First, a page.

So, according to the report, 99.9% of the artists added to Chartmetric in 2023 ended the year in the Undiscovered and Developing categories, while the remaining 0.1% were labeled as Mid-Level, Mainstream, or Superstar. What's more, twice as many Developing artists (0.5%) not only failed to advance to the Mid-Level category but regressed back to Undiscovered status, in contrast to those who ascended to Mainstream or Superstar levels.

Nonetheless, 12.2% of these artists successfully advanced to the Mid-Level category. Furthermore, 54.5% of the Mid-Level category managed to elevate their status by one tier, entering the Mainstream category. The takeaway? Artists who succeed in building a devoted fanbase lay a strong foundation for expanding their audience even more.

TikTok is what might give emerging indie artists this foundation. And now, there's probably the best time for independent musicians to enter it. After Universal Music Group started removing its music from TikTok, a big niche for smaller artists appeared, making it easier to get attention from users and TikTok creators—Taylor's, The Weeknd's, Drake's, and millions of other songs aren't there anymore.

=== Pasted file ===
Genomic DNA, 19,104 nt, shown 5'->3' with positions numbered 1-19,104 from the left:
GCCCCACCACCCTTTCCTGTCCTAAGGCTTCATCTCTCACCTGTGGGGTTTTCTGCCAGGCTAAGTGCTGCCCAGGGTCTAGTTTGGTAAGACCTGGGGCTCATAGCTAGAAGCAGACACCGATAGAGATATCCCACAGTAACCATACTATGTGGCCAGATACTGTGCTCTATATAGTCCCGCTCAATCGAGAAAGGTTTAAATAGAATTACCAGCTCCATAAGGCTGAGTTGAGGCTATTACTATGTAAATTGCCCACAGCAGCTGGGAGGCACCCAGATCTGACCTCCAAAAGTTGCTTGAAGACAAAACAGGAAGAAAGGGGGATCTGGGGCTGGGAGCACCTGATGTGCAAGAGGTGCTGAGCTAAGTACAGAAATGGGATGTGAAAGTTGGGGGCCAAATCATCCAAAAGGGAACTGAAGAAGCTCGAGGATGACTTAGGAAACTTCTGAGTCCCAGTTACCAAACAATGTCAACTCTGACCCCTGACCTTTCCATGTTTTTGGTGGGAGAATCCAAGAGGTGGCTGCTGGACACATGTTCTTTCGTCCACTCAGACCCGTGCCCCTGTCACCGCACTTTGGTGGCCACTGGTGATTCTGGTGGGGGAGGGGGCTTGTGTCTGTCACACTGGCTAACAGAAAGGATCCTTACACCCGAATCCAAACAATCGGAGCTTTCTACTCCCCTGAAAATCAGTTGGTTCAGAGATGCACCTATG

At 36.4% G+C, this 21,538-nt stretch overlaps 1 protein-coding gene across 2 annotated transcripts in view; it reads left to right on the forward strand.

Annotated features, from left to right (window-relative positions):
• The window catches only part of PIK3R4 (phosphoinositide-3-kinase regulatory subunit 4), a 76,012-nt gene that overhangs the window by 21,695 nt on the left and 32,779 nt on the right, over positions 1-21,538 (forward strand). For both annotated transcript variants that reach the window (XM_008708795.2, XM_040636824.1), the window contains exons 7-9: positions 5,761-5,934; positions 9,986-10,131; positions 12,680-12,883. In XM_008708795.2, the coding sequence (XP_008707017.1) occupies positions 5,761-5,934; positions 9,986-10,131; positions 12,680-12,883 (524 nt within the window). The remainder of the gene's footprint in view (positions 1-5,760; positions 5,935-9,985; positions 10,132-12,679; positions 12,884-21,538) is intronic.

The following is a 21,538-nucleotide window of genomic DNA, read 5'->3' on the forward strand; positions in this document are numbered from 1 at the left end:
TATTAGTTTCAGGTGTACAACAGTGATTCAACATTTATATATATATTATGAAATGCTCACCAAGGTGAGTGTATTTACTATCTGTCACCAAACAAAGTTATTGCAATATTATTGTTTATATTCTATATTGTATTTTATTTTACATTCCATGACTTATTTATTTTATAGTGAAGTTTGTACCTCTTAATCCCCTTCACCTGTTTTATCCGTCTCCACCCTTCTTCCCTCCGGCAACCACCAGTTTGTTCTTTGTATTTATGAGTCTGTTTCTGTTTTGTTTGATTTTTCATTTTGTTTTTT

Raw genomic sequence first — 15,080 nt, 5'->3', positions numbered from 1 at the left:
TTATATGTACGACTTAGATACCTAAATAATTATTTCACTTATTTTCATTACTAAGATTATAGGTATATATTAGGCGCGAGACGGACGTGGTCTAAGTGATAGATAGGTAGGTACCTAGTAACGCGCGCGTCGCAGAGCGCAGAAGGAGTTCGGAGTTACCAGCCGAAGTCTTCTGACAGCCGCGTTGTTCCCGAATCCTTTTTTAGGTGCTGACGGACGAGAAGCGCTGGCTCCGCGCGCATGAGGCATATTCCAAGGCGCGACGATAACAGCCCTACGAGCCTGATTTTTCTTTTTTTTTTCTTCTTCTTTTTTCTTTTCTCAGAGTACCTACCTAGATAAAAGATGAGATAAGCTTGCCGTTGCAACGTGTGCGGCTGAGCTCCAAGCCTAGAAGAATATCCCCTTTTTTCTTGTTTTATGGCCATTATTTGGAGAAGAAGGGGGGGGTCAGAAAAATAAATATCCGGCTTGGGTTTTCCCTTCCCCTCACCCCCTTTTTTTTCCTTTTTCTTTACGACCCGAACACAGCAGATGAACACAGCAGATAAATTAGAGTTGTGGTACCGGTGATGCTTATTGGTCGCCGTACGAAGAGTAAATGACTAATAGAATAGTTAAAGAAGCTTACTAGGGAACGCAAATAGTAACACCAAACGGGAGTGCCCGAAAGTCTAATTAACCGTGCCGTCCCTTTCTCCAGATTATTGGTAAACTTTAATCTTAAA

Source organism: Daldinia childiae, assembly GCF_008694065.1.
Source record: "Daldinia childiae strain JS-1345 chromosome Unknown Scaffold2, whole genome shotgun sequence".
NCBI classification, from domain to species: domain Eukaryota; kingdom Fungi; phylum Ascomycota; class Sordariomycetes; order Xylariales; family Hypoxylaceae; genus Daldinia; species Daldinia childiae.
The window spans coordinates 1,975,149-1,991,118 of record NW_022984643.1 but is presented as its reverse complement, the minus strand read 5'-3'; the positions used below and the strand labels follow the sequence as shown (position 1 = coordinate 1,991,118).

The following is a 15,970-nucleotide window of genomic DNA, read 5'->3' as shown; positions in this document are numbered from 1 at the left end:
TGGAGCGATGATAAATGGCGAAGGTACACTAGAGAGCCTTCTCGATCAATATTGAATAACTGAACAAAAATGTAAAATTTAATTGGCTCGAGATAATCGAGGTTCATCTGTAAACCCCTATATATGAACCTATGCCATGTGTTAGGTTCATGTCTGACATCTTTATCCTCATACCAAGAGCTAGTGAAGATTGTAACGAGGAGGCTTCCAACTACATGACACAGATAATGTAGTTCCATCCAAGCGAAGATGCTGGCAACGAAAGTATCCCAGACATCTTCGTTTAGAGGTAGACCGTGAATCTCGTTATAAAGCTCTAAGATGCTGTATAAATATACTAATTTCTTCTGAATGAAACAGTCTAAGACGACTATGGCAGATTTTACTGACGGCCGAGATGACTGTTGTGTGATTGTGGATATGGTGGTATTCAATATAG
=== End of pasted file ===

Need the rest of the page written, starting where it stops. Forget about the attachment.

Though it can't solely contribute to a musician's success, interacting with an artist's music on TikTok often has a direct impact on their streaming numbers. Take, for example, the track "F.N.F. (Let’s Go)" by HitKidd and GloRilla, which saw a surge in popularity as a viral challenge on TikTok months after its release. Despite the trend eventually fading, HitKidd experienced sustained growth in their solo projects in the months following the viral success.

Another illustration is RAYE. Following the release of her single "Escapism," RAYE witnessed a significant surge in global popularity after a user-generated remix gained viral traction on TikTok. With RAYE's official endorsement, the remix garnered widespread attention and was subsequently released as an official version. This move resulted in increased traction both on and off the platform for both the original and remixed versions of the song. Consequently, RAYE achieved a successful debut album launch titled "My 21st Century Blues" in February 2023. Shortly after, "Escapism" by RAYE secured the eighth position on Billboard's Global 200 chart during its release week.